- Tap into people’s desire to innovate. Consumer organisations have proved that letting people interactively help them develop products is a powerful growth engine. Apply the principle by letting people grow your business by buying shares in it, giving you capital and themselves a platform on which to build wealth.
- Remember, the ultimate loyalty reward is equity.
Your financial democracy business plan
Look to list on an entrepreneurial stock exchange; one that was founded by entrepreneurs on entrepreneurial principles.
That means: A stock exchange that is already built on financial democracy and decentralisation. One that has, at its core, a single operational concept that keeps things simple for you, automatically gives you an immediate competitive advantage, and, ensures that no matter what your business needs in terms of attracting capital, the exchange can provide all the options in the same, consistent way.
What does such an exchange look like?
It has fintech capabilities. So:
It slashes your listing costs. It achieves this, among other things, by enabling you to populate an electronic prospectus, demonstrating your financial viability, and self publish.
It gives you control by having the granularity and agility to impose relevant governance right down to the individual investor. You get to decide the types and quantities of investors you want to attract. This also enables you to achieve black economic empowerment in perpetuity.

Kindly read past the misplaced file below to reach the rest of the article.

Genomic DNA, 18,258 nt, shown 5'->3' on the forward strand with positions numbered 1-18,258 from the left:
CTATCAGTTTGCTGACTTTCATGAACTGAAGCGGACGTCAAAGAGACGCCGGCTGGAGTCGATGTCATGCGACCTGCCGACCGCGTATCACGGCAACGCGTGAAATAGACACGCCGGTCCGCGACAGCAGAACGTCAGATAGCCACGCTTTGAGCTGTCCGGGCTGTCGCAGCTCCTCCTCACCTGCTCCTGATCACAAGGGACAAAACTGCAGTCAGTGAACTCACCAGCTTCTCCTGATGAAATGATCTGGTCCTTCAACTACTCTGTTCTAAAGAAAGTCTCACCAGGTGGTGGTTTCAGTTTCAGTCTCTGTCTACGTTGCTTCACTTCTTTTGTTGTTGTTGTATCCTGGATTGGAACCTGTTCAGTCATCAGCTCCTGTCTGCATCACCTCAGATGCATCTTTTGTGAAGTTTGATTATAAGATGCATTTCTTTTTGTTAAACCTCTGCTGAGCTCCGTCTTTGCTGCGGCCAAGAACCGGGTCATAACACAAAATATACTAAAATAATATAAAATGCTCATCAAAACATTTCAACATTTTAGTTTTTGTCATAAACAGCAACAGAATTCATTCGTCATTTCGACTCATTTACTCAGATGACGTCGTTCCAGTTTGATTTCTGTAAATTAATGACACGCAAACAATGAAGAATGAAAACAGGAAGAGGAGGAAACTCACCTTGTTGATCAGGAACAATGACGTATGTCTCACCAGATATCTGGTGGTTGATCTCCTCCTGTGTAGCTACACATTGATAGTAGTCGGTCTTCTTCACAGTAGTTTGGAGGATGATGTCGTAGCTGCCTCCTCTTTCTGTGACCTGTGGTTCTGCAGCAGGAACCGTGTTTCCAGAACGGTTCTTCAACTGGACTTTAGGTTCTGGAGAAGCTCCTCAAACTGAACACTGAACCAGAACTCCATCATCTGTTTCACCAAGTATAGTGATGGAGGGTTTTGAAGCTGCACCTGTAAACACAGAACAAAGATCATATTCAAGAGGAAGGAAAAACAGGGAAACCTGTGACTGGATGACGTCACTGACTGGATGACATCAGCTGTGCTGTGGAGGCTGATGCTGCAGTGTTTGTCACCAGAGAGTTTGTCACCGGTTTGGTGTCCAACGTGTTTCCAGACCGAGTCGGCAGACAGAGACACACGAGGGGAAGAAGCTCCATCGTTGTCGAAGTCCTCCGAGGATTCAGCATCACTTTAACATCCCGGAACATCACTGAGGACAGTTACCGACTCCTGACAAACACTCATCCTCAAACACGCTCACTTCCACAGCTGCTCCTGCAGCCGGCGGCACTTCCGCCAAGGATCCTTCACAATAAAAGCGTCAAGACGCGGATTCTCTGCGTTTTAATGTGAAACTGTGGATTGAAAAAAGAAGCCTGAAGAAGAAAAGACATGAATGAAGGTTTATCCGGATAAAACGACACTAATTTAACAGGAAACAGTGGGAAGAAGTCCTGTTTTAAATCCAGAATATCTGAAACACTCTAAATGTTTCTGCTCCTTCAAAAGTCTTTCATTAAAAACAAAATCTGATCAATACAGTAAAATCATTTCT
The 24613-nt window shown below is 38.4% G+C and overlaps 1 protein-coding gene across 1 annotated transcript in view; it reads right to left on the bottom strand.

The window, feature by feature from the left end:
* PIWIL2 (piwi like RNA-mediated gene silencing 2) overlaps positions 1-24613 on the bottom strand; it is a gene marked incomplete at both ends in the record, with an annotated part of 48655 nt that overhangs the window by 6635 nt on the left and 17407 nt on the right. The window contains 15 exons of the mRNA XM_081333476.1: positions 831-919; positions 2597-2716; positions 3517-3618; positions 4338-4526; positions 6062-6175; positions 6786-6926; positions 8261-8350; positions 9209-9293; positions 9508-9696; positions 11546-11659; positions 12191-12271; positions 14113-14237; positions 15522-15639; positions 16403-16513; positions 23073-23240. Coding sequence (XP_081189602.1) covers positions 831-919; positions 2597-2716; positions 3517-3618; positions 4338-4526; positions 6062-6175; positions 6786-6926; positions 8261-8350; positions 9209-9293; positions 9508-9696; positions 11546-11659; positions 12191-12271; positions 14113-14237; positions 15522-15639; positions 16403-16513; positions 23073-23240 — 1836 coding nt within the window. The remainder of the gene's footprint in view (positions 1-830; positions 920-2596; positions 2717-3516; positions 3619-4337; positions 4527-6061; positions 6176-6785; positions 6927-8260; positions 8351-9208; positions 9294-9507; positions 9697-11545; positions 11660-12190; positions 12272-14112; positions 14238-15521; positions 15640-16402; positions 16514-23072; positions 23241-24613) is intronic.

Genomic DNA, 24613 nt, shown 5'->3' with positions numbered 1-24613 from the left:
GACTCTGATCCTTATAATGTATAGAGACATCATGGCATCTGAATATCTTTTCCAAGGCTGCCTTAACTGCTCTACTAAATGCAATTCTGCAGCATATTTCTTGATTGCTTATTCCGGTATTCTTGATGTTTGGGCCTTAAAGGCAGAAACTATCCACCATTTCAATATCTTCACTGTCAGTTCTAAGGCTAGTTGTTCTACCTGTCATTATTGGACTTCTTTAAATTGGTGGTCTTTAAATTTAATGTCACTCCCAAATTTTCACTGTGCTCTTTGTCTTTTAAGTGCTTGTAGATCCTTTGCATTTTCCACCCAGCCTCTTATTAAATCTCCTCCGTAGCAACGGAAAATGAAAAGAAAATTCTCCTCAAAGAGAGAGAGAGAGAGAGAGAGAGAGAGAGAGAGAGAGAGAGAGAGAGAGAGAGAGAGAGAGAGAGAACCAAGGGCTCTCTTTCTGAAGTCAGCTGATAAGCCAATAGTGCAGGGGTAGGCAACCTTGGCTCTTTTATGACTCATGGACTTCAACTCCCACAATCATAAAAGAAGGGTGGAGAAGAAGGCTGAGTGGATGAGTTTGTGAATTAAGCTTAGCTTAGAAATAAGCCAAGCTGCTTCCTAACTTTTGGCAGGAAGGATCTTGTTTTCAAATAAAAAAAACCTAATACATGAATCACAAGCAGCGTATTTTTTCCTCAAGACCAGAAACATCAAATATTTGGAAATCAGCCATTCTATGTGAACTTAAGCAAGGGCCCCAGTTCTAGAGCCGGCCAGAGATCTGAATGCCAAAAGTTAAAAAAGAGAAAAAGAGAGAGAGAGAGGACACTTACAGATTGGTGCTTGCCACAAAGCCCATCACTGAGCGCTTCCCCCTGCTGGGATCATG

It leads the world by clearing and settling trades in T+0. No-one in the value chain has to hold large sums of money for days following a transaction. Small transactions become profitable. Investors don’t have to risk their life savings on a single large trade. A retail market is opened. An investment and savings culture is entrenched. The economy expands. Your business grows steadily.
It enables anywhere, any time trading via a mobile app that allows investors to see share value in real time. See economy expansion point above.
It integrates processes and procedures, simplifying them and ensuring rapid onboarding of issuers and, therefore, speed to market with new concepts and alignment with the digital economy.
It operates a principles-based regime. So:
It treats you, as an executive, with respect. It’s not prescriptive. It does not insist on excessive oversight, allowing the Companies Act to guide you to sustainability.
It does not attempt to squeeze your company into a pre-defined business or listings format. It recognises and works with your uniqueness.
It obviates the need for expensive specialist listings advisors.
It focuses on financial inclusion and access. So:
Shares can be bought and sold for no more than R1 000. See economy building point above.
The new world of stock exchanges is integrated, synergistic, holistic, organic, self-fulfilling
Decentralisation of financial control, democratisation of opportunity leads to a whole new economy. One in which, for instance, a taxi operator can finance a minibus through a company in which his purchase gives him shares. A single purchase gives him two benefits: a vehicle on which to found his business and a longer-term investment in shares that he can trade. The funding company gains liquidity through access to a wider base of investors while being able to control who buys and sells and the conditions on which trading takes place. Increasing black equity in business becomes an organic, natural, self-perpetuating process.
Everyone wins in a decentralised, democratised financial market. And it’s the stock exchanges that drive the process.
As an entrepreneur, can you afford to ignore the acceleration that listing could give your business growth?